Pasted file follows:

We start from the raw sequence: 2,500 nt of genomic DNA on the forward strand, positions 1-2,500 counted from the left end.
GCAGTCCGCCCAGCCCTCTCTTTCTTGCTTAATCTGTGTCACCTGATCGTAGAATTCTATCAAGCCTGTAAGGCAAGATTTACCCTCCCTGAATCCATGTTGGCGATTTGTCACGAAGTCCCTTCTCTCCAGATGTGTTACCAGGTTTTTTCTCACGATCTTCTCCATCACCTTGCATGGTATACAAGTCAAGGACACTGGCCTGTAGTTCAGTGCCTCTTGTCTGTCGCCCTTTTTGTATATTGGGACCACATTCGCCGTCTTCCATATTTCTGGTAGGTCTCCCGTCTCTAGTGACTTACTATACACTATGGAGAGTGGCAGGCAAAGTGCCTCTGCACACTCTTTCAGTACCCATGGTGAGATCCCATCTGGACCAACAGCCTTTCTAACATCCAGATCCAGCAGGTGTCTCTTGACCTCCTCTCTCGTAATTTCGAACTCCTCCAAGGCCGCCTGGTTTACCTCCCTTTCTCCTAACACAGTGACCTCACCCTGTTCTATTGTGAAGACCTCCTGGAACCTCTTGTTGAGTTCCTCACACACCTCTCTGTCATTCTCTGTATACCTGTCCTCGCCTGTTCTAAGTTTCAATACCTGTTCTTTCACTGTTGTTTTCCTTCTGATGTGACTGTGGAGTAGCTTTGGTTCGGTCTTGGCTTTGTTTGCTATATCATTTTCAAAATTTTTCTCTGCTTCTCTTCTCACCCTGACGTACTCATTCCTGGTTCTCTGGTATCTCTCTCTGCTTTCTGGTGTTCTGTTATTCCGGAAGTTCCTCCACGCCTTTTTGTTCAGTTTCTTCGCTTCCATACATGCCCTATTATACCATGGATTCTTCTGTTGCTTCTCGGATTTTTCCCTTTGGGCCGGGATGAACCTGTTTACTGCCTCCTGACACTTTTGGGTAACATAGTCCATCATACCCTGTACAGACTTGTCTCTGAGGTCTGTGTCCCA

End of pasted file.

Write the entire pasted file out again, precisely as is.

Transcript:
We start from the raw sequence: 2,500 nt of genomic DNA on the forward strand, positions 1-2,500 counted from the left end.
GCAGTCCGCCCAGCCCTCTCTTTCTTGCTTAATCTGTGTCACCTGATCGTAGAATTCTATCAAGCCTGTAAGGCAAGATTTACCCTCCCTGAATCCATGTTGGCGATTTGTCACGAAGTCCCTTCTCTCCAGATGTGTTACCAGGTTTTTTCTCACGATCTTCTCCATCACCTTGCATGGTATACAAGTCAAGGACACTGGCCTGTAGTTCAGTGCCTCTTGTCTGTCGCCCTTTTTGTATATTGGGACCACATTCGCCGTCTTCCATATTTCTGGTAGGTCTCCCGTCTCTAGTGACTTACTATACACTATGGAGAGTGGCAGGCAAAGTGCCTCTGCACACTCTTTCAGTACCCATGGTGAGATCCCATCTGGACCAACAGCCTTTCTAACATCCAGATCCAGCAGGTGTCTCTTGACCTCCTCTCTCGTAATTTCGAACTCCTCCAAGGCCGCCTGGTTTACCTCCCTTTCTCCTAACACAGTGACCTCACCCTGTTCTATTGTGAAGACCTCCTGGAACCTCTTGTTGAGTTCCTCACACACCTCTCTGTCATTCTCTGTATACCTGTCCTCGCCTGTTCTAAGTTTCAATACCTGTTCTTTCACTGTTGTTTTCCTTCTGATGTGACTGTGGAGTAGCTTTGGTTCGGTCTTGGCTTTGTTTGCTATATCATTTTCAAAATTTTTCTCTGCTTCTCTTCTCACCCTGACGTACTCATTCCTGGTTCTCTGGTATCTCTCTCTGCTTTCTGGTGTTCTGTTATTCCGGAAGTTCCTCCACGCCTTTTTGTTCAGTTTCTTCGCTTCCATACATGCCCTATTATACCATGGATTCTTCTGTTGCTTCTCGGATTTTTCCCTTTGGGCCGGGATGAACCTGTTTACTGCCTCCTGACACTTTTGGGTAACATAGTCCATCATACCCTGTACAGACTTGTCTCTGAGGTCTGTGTCCCA